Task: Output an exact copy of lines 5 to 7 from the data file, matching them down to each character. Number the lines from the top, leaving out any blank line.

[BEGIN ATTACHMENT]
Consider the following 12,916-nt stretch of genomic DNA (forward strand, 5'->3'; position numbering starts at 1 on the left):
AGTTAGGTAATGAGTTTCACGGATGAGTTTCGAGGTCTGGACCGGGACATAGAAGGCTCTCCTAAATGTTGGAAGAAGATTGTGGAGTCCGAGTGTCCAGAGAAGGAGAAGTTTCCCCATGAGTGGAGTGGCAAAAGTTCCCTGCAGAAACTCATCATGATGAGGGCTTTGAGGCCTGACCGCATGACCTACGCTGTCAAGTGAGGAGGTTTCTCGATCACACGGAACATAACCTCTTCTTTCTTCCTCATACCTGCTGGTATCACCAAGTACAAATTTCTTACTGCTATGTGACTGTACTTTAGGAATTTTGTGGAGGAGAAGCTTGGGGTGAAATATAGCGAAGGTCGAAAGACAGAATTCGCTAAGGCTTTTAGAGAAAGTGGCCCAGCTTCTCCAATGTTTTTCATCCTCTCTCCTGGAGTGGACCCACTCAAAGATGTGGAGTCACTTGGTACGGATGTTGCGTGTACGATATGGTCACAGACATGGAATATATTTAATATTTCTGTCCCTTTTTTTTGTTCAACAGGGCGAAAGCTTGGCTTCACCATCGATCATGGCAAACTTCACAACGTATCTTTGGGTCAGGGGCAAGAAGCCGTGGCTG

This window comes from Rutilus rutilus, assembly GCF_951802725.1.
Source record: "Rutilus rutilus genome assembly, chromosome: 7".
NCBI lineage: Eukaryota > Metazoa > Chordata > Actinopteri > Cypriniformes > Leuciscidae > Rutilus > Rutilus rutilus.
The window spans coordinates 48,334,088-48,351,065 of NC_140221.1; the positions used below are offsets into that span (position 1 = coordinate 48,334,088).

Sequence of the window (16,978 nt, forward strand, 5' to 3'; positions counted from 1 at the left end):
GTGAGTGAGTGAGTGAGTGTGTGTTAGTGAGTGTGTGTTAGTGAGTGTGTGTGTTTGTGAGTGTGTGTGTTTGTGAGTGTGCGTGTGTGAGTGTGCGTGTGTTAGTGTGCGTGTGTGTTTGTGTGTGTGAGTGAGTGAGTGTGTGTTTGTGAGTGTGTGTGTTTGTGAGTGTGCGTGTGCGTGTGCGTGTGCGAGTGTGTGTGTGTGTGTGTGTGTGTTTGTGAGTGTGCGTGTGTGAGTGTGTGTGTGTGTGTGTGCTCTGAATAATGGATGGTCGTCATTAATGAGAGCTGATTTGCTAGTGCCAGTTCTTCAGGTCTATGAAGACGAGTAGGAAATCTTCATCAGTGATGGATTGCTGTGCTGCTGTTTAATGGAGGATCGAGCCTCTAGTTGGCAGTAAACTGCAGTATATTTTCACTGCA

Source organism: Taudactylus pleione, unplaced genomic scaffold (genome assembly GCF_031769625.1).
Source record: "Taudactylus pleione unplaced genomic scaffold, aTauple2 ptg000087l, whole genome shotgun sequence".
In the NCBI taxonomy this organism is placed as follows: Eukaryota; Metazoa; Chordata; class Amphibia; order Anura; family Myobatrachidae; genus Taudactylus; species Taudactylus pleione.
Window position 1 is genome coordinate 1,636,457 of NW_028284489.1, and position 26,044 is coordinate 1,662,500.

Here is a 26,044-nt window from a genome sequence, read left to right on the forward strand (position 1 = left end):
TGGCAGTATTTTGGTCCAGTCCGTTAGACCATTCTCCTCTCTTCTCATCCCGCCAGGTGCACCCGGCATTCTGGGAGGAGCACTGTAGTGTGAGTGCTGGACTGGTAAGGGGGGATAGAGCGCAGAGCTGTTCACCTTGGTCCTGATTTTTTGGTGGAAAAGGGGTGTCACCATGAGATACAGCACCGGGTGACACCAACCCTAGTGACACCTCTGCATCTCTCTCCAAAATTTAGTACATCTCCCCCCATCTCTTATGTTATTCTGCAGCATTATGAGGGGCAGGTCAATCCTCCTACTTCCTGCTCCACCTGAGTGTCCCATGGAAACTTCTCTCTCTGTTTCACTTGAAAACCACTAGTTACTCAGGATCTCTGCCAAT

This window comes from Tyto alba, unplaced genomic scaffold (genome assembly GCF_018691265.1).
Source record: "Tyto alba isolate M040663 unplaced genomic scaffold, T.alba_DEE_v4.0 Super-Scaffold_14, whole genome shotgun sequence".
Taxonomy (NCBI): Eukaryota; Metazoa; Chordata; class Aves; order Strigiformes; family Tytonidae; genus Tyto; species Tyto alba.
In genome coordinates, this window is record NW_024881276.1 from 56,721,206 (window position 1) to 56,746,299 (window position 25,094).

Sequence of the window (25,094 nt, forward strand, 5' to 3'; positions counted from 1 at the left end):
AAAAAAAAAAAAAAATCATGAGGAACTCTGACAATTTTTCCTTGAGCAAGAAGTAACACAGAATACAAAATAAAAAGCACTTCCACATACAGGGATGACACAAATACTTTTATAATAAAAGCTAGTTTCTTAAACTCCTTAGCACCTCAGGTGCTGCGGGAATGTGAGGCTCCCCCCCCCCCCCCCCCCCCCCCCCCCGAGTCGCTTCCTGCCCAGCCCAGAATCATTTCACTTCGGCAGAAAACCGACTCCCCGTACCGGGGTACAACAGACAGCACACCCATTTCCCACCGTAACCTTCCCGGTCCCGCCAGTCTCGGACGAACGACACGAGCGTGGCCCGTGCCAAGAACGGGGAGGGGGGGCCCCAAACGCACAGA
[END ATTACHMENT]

NCBI lineage: Eukaryota > Metazoa > Chordata > Actinopteri > Cypriniformes > Leuciscidae > Rutilus > Rutilus rutilus.
The window spans coordinates 48,334,088-48,351,065 of NC_140221.1; the positions used below are offsets into that span (position 1 = coordinate 48,334,088).

Sequence of the window (16,978 nt, forward strand, 5' to 3'; positions counted from 1 at the left end):